Last Friday, I drove two hours to see one of my childhood guitar heroes, Johnny Winter, at The Birchmere Music Hall. Electric guitar already around his neck, Johnny was led to the stage by two assistants.

They walked him up a long ramp to the platform, then guided him to his center stage seat in front of his band. One assistant held the chair as he sat down. The other assistant adjusted his microphone. Then they just left him there in front of the band and a full house to sink or swim.

I knew he was legally blind, but I didn’t realize how feeble he seemed. He was on a compressed show schedule because of several blues festivals in the area. This show seemed to be one of those, since you’re already in the area kind of dates. I thought there was no way this man could make it through the night, let alone put on a show worth hearing. It was sad.

For a few silent seconds, Johnny just sat there like a tired old man waiting for an organ transplant that wasn’t coming. His thin arms seemed strained to grip the guitar, let alone play it. His band waited. We waited. Eyes closed, he spoke with a voice sounding older than the one speaking it. He whispered into the microphone: “One… two… one two three four…”

Johnny morphed from the led to the leader. Winter didn’t give his band time to catch a breath for the next 1.5 hours. Plus, he did a multi-song encore of loud blistering slide guitar. And he played loud and authoritative lead the whole time. The tired old man became the same energetic guitar phenomenon who, in 1968 at age 24, received the largest advance in music history at the time.

I bought his new CD, Roots, after the show. As I stood in the parking lot waiting to regain my night vision so I could search for the car, I noticed a group of people at an RV in the parking lot. Johnny Winter was inside signing everything from posters and CDs to guitars and body parts.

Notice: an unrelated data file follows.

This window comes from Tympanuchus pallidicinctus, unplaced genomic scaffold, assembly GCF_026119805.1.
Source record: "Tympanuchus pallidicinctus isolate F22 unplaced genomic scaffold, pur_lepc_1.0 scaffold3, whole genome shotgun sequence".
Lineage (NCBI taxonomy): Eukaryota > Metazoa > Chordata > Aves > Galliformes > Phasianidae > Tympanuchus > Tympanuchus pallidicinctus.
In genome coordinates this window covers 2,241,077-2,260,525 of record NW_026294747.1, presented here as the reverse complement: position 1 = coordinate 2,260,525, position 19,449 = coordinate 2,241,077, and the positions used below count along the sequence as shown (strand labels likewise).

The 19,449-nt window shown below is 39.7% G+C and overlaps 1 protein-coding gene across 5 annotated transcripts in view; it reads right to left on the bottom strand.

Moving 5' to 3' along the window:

I gave my CD to Winter’s tour manager, and she placed it on the table in front of Johnny. I watched a tired old man lean forward until his nose almost touched the CD cover. His hand dragged the marker back and forth for a few seconds, then he raised his head so the tour manager could take the CD and put another in its place.

She gave me my CD, but I stuck around and watched him sign a few more items. A kid reached his guitar into the RV. Less than a minute later, it came back out, apparently possessing special powers. At least that’s how the kid treated his signed instrument.

When I got back home, I looked at the Johnny’s upcoming tour dates. He plays across the US and part of Europe this summer, then back to the states, then back to Europe. Not long ago, he toured Japan. And I doubted his ability to put on a good show because of a few back-to-back dates here on the east coast. I’m stupid, but I learn fast.

What did I learn from the tired old man? I learned he’s not one. Or at least he feels like one only when he’s not doing what he loves. It’s hard to notice things like age and fatigue when you’re playing instead of working. That’s when you’re too busy to be bothered by such trivial things.

I listen too much to my own aches and pains, and I’m 20 years younger than Johnny. May I be more in tune with what lies beyond the physical. I want to be more like that tired old man.

An interviewer once asked Johnny if he ever grew tired of playing. He said he gets tired of touring but never of playing. He said he always thought it might be kind of cool to die onstage, but he wasn’t sure if the fans would enjoy it.

His brother Edgar Winter had a hit in the early 1970s called Frankenstein. Somehow I wouldn’t be surprised if Edgar had sung about his older brother Johnny all along. Just when you think it might be over for good, there’s that raspy whisper again…

“One… two… one two three four…”

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